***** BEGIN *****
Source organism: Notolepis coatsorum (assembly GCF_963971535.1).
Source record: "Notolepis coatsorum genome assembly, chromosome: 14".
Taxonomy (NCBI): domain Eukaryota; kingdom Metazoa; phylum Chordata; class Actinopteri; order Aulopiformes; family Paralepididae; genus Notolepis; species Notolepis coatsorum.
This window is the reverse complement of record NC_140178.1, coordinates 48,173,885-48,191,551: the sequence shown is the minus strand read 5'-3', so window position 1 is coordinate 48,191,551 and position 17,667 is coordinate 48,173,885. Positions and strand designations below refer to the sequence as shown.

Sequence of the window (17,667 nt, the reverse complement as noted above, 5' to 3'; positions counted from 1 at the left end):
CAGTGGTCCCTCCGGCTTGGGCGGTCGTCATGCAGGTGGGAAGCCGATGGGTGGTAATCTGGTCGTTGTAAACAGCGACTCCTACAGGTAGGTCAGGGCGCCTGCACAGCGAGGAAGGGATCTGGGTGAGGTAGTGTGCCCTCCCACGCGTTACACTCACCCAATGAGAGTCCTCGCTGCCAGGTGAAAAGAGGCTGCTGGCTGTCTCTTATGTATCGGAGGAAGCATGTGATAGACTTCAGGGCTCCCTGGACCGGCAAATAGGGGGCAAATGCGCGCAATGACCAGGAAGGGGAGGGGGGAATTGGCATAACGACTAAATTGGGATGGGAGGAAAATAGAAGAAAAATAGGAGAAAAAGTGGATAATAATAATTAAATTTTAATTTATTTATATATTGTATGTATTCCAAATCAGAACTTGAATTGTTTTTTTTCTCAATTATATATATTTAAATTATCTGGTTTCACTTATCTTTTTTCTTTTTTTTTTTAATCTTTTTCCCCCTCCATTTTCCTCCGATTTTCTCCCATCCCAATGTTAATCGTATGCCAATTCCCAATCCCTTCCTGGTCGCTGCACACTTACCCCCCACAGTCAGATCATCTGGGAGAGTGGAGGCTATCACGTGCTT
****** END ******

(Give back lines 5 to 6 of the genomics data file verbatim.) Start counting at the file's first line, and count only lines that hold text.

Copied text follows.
Sequence of the window (17,667 nt, the reverse complement as noted above, 5' to 3'; positions counted from 1 at the left end):
CAGTGGTCCCTCCGGCTTGGGCGGTCGTCATGCAGGTGGGAAGCCGATGGGTGGTAATCTGGTCGTTGTAAACAGCGACTCCTACAGGTAGGTCAGGGCGCCTGCACAGCGAGGAAGGGATCTGGGTGAGGTAGTGTGCCCTCCCACGCGTTACACTCACCCAATGAGAGTCCTCGCTGCCAGGTGAAAAGAGGCTGCTGGCTGTCTCTTATGTATCGGAGGAAGCATGTGATAGACTTCAGGGCTCCCTGGACCGGCAAATAGGGGGCAAATGCGCGCAATGACCAGGAAGGGGAGGGGGGAATTGGCATAACGACTAAATTGGGATGGGAGGAAAATAGAAGAAAAATAGGAGAAAAAGTGGATAATAATAATTAAATTTTAATTTATTTATATATTGTATGTATTCCAAATCAGAACTTGAATTGTTTTTTTTCTCAATTATATATATTTAAATTATCTGGTTTCACTTATCTTTTTTCTTTTTTTTTTTAATCTTTTTCCCCCTCCATTTTCCTCCGATTTTCTCCCATCCCAATGTTAATCGTATGCCAATTCCCAATCCCTTCCTGGTCGCTGCACACTTACCCCCCACAGTCAGATCATCTGGGAGAGTGGAGGCTATCACGTGCTT